Just over a week ago, battles were raging round the Cabinet table as the Chancellor and Prime Minister couldn’t agree how to pay for social care.

After a decade of inaction and promises that Government had a plan, nothing materialised. By Monday, the coin had been tossed, and the most regressive tax was announced; National Insurance, which will hit the young and low paid the hardest.

So much for ‘levelling up’.

This will double down on hard working men and women as they have to find another 1.25 per cent from their wage packet, at a time when the cost of living, housing, food and fuel, is shooting up, and Universal Credit is being slashed.

The irony of the Health and Social Care Levy is that it will not benefit anyone in the care system today nor bail out the 1.5 million people not in receipt of funded care.

Not a penny will go towards a pay rise for care staff, once clapped by the Prime Minister as they strived to protect frail and disabled people; they now have to pay the Levy.

This isn’t the answer. The Government have capped care contributions at £86,000.

Few have such savings, so people will still need to sell their homes to pay for care.

A decade ago, the Dilnot report proposed a cap of £35,000, so this is far worse.

But instead of investing in social care, the Levy will be spent on the NHS backlog, now at 5.6 million patients and rising, to a possible 13 million.

With Covid rates up, and us set for a difficult winter, no end is in sight.

Staff are exhausted. They worked in the most challenging, traumatic and emotional of circumstances, and many are leaving; they can’t take any more, having already done more than that is humanly possible.

Reports that York Hospital was 74 registered nurses short on a single day, highlights the scale of the problem.

The Government failed to plan and failed to train the NHS staff needed for the future. I will be raising this in Parliament this week.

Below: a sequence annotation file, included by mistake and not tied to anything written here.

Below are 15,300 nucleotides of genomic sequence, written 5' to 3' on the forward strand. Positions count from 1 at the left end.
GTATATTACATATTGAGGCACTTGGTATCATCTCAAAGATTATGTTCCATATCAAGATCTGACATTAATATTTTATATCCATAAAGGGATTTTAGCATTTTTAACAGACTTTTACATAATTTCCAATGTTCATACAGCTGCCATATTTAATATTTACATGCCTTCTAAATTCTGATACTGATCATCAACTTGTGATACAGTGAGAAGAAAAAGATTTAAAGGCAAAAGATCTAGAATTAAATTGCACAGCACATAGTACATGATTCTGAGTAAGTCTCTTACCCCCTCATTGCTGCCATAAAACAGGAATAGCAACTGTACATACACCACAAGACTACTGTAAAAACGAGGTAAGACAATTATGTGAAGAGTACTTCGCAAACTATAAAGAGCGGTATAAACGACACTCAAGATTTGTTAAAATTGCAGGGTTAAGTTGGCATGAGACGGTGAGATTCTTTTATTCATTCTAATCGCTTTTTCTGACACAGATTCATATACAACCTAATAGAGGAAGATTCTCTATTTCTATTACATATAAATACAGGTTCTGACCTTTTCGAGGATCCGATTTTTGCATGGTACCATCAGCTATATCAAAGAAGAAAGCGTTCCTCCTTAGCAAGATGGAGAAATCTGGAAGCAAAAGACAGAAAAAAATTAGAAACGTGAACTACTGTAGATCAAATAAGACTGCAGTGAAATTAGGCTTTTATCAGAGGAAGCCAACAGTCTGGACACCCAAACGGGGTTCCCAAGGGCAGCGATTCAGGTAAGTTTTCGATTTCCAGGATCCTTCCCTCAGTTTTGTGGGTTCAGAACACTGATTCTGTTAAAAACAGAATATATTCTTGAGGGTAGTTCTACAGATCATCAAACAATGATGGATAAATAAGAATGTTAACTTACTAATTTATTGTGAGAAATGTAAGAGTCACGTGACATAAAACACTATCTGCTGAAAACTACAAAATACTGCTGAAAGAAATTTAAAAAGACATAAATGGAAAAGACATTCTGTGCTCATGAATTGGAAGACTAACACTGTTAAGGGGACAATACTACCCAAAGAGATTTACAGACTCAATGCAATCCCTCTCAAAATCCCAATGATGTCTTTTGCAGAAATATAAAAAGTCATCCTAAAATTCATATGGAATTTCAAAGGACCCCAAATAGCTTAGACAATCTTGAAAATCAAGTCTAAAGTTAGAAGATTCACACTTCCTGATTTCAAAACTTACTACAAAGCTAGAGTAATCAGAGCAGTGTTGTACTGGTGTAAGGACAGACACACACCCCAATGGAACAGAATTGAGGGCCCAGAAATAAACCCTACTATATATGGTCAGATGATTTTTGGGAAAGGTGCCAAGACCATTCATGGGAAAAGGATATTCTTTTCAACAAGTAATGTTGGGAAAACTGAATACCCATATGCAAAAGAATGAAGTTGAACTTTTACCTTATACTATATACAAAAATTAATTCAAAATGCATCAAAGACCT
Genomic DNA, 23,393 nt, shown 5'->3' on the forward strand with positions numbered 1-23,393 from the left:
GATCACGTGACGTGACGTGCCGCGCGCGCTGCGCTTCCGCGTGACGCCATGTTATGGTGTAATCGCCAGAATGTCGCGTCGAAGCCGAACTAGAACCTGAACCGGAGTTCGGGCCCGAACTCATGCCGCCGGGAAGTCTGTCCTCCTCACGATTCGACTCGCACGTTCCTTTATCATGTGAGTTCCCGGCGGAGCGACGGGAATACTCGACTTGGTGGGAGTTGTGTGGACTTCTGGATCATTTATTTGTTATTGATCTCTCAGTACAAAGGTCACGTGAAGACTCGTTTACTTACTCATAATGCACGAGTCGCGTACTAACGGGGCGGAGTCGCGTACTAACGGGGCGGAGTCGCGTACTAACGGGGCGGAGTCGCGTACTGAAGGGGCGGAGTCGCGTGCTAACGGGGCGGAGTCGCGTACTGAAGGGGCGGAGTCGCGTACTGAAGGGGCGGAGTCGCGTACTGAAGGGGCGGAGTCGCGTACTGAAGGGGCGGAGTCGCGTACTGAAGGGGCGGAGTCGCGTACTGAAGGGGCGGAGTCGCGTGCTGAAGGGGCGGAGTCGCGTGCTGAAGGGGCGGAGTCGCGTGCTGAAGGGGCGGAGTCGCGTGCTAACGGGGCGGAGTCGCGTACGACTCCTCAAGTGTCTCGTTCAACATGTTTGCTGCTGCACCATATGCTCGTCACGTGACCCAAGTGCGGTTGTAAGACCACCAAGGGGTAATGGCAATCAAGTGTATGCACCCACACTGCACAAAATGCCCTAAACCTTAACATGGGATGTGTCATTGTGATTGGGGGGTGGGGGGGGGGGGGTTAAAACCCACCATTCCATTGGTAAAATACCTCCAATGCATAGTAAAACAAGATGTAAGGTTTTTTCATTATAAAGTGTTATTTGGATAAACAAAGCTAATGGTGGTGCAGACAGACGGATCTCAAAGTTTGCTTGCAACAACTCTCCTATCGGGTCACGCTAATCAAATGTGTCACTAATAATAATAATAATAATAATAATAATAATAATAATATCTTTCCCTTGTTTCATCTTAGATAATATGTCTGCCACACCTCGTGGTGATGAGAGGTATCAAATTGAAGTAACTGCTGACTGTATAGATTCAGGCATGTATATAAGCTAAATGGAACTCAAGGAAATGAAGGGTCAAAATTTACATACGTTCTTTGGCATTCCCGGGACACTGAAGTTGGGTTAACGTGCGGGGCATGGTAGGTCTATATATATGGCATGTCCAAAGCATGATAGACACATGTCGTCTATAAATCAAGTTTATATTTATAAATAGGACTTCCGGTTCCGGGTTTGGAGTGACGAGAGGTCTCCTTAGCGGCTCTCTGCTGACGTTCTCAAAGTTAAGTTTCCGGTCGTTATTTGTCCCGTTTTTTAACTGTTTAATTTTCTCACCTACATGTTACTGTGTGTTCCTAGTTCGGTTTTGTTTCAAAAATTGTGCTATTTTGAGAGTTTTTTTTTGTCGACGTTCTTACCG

It takes me back to the mid to late 1990s, when I worked in the NHS.

Nurses worked double shifts, doctors, sleep deprived, tried to make life and death decisions, and having started work early, it was well into the night before I got off the wards, with a night of on-call to follow.

But it is far worse now.

Back then we hadn’t had a pandemic. Primary care was holding its own and social care was better funded.

Every time we get a Tory Government we end up with the NHS imploding.

Cuts have consequence, and this last decade have left the NHS in such a fragile state.

Since coming to power, the Tories have ripped £8bn out of social care, and cash-strapped local authorities are struggling.

However, this is made worse in York, as the council has outsourced social care to the private care market.

During the pandemic, through painstaking research, I was able to highlight that the council bought care from a number of privately-run care homes in the city.

Since then, through another piece of research, I have also unveiled how the council failed to properly scrutinise domiciliary care companies, including IHL (Independent Home Living York).

This company has now been inspected by the regulator, the CQC (Care Quality Commission), who have deemed that it 'requires improvement'.

So as the Health and Social Care Levy Bill is rushed through Parliament in a single day, bypassing proper scrutiny, be assured that I will be speaking up for you.

I believe that funding for both Health and Social Care, integrated, should come out of progressive taxation, with those with the most paying the most, and a windfall tax on all those companies that made a profit out of Covid-19 Government contracts, to meet the need right now.

Further, before paying, I would want you to know what you were going to get.

I continue to argue for a public National Care Service, free at the point of need.

I fear that your hard-earned money may end up in the banks of private care providers.

We can never trust the Tories with our Health and Care service, and they have just shown us why.